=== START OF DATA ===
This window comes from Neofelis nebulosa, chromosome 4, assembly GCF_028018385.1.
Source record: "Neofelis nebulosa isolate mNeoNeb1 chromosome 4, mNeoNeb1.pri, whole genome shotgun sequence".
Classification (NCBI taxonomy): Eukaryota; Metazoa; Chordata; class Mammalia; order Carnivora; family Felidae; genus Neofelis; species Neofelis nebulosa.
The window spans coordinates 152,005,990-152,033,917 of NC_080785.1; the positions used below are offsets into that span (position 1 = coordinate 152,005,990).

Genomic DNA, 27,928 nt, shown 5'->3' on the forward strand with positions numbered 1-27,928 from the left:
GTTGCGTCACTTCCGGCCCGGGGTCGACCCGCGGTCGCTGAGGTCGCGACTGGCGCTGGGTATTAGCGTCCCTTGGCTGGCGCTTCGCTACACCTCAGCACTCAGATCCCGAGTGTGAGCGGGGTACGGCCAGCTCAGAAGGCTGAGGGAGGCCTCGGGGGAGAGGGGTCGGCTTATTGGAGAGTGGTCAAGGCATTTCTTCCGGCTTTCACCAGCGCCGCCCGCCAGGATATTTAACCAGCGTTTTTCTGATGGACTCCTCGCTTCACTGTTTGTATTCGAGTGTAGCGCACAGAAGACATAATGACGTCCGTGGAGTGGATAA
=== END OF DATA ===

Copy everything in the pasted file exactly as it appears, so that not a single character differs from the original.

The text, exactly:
This window comes from Neofelis nebulosa, chromosome 4, assembly GCF_028018385.1.
Source record: "Neofelis nebulosa isolate mNeoNeb1 chromosome 4, mNeoNeb1.pri, whole genome shotgun sequence".
Classification (NCBI taxonomy): Eukaryota; Metazoa; Chordata; class Mammalia; order Carnivora; family Felidae; genus Neofelis; species Neofelis nebulosa.
The window spans coordinates 152,005,990-152,033,917 of NC_080785.1; the positions used below are offsets into that span (position 1 = coordinate 152,005,990).

Genomic DNA, 27,928 nt, shown 5'->3' on the forward strand with positions numbered 1-27,928 from the left:
GTTGCGTCACTTCCGGCCCGGGGTCGACCCGCGGTCGCTGAGGTCGCGACTGGCGCTGGGTATTAGCGTCCCTTGGCTGGCGCTTCGCTACACCTCAGCACTCAGATCCCGAGTGTGAGCGGGGTACGGCCAGCTCAGAAGGCTGAGGGAGGCCTCGGGGGAGAGGGGTCGGCTTATTGGAGAGTGGTCAAGGCATTTCTTCCGGCTTTCACCAGCGCCGCCCGCCAGGATATTTAACCAGCGTTTTTCTGATGGACTCCTCGCTTCACTGTTTGTATTCGAGTGTAGCGCACAGAAGACATAATGACGTCCGTGGAGTGGATAA